Eryn Yaromy, Vancouver Island, British Columbia, CANADA
When a former high school teacher of mine told me about the work her friend Lori was doing in India, I knew it was exactly the kind of thing I had always wanted to be a part of – I put it on my (long) list of travel experiences I wanted to acquire, but knew that it would probably be a while before I was financially able to do it. Not long after my meeting with that teacher, I was speaking with my good friend Nathan who said “Eryn, I need to get out of here this summer, go somewhere and do something drastically different” and I told him “I know what we can do!” And so began our planning and saving for our trip to Sainji. We spent most of the month of June 2011 with the GEMS, and it truly is a time I will never forget. The village and themountains surrounding it are beautiful. Granted, the first few days driving along the treacherous roads through the mountains, constantly just inches from the side of a cliff, were definitely unnerving; but by the end of our few weeks, Nathan and I were happily climbing on top of Lori and Kunwar’s jeep in order to make more room for the many kids they always willingly pick up and drop off.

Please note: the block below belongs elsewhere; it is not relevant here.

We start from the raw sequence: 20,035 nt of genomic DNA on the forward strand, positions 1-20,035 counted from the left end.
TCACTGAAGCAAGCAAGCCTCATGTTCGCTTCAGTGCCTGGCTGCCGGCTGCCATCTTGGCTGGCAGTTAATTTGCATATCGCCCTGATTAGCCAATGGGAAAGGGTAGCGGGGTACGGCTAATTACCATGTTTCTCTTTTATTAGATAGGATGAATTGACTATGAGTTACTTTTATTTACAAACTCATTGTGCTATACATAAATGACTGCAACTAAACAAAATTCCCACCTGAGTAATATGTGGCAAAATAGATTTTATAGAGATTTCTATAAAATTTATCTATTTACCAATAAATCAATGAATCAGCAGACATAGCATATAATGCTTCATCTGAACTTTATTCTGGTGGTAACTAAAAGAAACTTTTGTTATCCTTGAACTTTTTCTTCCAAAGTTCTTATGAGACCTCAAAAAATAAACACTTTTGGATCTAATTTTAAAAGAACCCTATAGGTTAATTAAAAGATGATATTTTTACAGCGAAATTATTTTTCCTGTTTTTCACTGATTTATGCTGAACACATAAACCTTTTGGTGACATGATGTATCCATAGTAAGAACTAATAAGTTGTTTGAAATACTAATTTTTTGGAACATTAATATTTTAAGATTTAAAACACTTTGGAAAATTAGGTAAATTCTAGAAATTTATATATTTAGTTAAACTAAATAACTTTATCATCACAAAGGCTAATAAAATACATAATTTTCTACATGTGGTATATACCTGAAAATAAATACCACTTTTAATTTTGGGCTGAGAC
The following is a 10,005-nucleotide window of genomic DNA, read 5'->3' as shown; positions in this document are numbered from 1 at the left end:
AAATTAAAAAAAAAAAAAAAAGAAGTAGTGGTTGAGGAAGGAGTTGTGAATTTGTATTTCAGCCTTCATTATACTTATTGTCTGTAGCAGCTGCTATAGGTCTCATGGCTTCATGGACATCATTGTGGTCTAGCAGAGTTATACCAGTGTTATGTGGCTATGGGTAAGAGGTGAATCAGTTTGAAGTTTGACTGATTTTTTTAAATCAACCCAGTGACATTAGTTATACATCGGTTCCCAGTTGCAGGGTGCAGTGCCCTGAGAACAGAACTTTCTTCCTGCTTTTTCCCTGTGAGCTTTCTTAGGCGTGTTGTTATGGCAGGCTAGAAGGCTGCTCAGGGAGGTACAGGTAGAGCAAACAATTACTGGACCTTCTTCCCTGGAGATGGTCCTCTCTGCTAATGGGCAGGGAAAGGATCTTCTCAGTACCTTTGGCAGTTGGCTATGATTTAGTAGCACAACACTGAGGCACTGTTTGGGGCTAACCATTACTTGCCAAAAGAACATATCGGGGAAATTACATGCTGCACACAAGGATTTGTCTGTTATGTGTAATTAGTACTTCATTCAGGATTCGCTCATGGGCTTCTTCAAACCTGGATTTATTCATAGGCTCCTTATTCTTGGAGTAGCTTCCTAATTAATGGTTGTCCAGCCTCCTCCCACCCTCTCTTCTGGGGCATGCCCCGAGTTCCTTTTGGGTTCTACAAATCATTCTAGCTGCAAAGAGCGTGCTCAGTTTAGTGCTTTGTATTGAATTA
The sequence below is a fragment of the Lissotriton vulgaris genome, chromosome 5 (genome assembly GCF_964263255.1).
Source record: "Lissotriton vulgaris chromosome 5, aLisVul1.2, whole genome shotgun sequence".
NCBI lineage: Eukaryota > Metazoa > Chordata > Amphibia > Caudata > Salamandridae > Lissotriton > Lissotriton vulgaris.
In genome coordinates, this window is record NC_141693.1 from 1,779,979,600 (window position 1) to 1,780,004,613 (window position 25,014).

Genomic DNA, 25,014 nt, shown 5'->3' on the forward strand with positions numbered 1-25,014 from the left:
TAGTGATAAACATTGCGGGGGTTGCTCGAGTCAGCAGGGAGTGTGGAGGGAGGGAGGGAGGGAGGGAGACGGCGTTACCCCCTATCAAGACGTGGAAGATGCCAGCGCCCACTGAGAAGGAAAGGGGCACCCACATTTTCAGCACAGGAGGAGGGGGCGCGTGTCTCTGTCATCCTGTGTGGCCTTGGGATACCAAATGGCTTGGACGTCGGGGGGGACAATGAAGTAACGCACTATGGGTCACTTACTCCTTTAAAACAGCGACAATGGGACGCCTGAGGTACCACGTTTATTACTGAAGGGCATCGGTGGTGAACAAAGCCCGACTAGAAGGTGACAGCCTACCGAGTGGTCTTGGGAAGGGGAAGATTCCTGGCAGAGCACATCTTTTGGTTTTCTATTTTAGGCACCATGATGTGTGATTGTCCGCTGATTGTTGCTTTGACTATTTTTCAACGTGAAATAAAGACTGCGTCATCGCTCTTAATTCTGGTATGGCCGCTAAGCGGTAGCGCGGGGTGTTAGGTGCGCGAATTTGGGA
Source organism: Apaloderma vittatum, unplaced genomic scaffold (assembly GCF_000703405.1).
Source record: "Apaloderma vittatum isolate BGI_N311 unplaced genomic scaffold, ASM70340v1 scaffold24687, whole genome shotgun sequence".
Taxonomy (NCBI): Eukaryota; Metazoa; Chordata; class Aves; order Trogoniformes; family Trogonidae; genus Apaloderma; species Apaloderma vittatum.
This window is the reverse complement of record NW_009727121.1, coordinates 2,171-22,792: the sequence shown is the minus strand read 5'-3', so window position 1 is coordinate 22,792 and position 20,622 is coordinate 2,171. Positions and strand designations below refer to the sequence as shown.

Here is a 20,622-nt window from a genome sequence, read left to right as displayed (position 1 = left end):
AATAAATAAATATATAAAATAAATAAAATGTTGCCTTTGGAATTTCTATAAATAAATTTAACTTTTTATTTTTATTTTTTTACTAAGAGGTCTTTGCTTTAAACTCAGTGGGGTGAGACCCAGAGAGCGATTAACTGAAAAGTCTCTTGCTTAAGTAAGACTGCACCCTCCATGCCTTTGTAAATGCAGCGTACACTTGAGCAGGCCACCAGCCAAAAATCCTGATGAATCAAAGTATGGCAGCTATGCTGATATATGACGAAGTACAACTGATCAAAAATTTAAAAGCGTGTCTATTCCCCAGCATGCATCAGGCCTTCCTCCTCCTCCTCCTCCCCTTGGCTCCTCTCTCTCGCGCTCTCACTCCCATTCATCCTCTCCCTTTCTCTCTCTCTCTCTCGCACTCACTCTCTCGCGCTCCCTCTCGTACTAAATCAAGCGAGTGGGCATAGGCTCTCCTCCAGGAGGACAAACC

We experienced some beautiful and heart wrenching moments; from watching a sort of funeral procession for one of the elderly women of the village, the village women wailing in the distance, to having the GEMS themselves sing and dance for us. I found myself constantly moved (often close to tears!) by the beauty of the culture and my luck in being able to witness some part of it. The kids are amazing and have such enthusiasm for learning. We spent the month talking, laughing, and exchanging songs and games. I will never forget sitting on Lori and Kunwar’s porch, sipping their delicious chai and having impromptu spelling contests or math challenges with some of the older kids: Aman, Akshay, Sudesh, Ameesha, Nikhil. Such bright and spirited kids. Or having a henna day with some of the village girls – I came home to BC with the beautiful markings still covering my arm, and I wore them with pride and an aching sense of nostalgia. You’ll be hard-pressed to find two more generous and selfless souls than Lori and Kunwar.